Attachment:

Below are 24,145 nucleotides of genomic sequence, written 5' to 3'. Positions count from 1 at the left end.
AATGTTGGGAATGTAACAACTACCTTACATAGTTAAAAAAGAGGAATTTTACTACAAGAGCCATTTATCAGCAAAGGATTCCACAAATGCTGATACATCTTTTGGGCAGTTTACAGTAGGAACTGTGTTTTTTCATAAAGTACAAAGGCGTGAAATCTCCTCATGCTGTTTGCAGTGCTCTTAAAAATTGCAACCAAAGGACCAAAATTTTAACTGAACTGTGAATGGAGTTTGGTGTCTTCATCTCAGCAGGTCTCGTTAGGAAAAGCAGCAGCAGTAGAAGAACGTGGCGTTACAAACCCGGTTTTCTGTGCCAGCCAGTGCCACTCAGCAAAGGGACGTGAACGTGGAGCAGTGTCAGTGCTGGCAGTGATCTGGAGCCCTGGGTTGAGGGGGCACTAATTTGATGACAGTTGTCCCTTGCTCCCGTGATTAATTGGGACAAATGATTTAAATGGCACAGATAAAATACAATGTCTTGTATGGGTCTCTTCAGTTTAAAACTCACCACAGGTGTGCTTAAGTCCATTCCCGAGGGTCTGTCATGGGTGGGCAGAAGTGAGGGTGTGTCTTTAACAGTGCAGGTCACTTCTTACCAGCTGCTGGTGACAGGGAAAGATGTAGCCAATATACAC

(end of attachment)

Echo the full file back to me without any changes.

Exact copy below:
Below are 24,145 nucleotides of genomic sequence, written 5' to 3'. Positions count from 1 at the left end.
AATGTTGGGAATGTAACAACTACCTTACATAGTTAAAAAAGAGGAATTTTACTACAAGAGCCATTTATCAGCAAAGGATTCCACAAATGCTGATACATCTTTTGGGCAGTTTACAGTAGGAACTGTGTTTTTTCATAAAGTACAAAGGCGTGAAATCTCCTCATGCTGTTTGCAGTGCTCTTAAAAATTGCAACCAAAGGACCAAAATTTTAACTGAACTGTGAATGGAGTTTGGTGTCTTCATCTCAGCAGGTCTCGTTAGGAAAAGCAGCAGCAGTAGAAGAACGTGGCGTTACAAACCCGGTTTTCTGTGCCAGCCAGTGCCACTCAGCAAAGGGACGTGAACGTGGAGCAGTGTCAGTGCTGGCAGTGATCTGGAGCCCTGGGTTGAGGGGGCACTAATTTGATGACAGTTGTCCCTTGCTCCCGTGATTAATTGGGACAAATGATTTAAATGGCACAGATAAAATACAATGTCTTGTATGGGTCTCTTCAGTTTAAAACTCACCACAGGTGTGCTTAAGTCCATTCCCGAGGGTCTGTCATGGGTGGGCAGAAGTGAGGGTGTGTCTTTAACAGTGCAGGTCACTTCTTACCAGCTGCTGGTGACAGGGAAAGATGTAGCCAATATACAC